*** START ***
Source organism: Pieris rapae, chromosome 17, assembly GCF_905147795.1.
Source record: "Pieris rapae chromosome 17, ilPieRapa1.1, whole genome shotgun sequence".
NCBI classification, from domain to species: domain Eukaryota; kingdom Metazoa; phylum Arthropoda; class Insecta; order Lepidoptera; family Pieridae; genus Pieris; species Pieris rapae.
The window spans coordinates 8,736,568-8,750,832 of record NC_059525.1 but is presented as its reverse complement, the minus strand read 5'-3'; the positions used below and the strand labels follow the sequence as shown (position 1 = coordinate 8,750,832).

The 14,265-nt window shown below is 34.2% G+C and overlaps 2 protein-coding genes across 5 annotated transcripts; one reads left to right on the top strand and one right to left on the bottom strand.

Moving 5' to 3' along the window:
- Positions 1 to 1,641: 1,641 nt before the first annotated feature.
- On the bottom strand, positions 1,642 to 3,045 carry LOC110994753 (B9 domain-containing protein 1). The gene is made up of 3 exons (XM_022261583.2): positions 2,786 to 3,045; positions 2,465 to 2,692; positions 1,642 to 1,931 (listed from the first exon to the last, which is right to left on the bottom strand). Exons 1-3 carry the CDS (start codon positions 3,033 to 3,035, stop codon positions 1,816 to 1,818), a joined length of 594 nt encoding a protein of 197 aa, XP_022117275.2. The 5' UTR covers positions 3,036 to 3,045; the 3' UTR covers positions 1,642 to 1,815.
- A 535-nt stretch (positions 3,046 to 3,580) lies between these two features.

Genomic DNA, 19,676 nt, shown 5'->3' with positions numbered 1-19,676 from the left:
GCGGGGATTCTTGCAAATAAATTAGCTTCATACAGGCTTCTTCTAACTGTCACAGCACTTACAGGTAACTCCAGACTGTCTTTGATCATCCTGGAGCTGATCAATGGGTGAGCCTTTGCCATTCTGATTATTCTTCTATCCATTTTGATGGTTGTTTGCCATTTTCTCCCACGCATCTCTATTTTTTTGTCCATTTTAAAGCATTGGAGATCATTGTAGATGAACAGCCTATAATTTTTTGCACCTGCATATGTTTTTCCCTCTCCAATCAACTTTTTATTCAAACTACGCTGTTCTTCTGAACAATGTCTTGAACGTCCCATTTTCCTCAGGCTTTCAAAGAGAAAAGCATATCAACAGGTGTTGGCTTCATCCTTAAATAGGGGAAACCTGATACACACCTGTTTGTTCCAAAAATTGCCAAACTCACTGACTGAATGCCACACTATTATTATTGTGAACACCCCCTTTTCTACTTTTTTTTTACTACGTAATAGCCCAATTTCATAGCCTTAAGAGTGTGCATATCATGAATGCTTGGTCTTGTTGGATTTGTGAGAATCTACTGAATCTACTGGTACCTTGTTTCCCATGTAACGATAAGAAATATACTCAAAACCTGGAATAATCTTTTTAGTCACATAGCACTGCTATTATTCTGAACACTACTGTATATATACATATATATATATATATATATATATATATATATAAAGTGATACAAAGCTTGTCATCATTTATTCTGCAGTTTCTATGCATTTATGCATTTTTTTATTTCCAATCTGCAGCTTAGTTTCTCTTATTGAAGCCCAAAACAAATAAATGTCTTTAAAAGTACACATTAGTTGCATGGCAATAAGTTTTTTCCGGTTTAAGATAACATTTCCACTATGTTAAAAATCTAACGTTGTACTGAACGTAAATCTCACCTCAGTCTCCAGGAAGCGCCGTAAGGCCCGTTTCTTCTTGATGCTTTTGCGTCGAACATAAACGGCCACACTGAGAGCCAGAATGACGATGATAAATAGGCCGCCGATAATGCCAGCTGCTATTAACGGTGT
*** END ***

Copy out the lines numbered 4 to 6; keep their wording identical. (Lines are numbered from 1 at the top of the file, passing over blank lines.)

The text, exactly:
The window spans coordinates 8,736,568-8,750,832 of record NC_059525.1 but is presented as its reverse complement, the minus strand read 5'-3'; the positions used below and the strand labels follow the sequence as shown (position 1 = coordinate 8,750,832).

The 14,265-nt window shown below is 34.2% G+C and overlaps 2 protein-coding genes across 5 annotated transcripts; one reads left to right on the top strand and one right to left on the bottom strand.

Moving 5' to 3' along the window: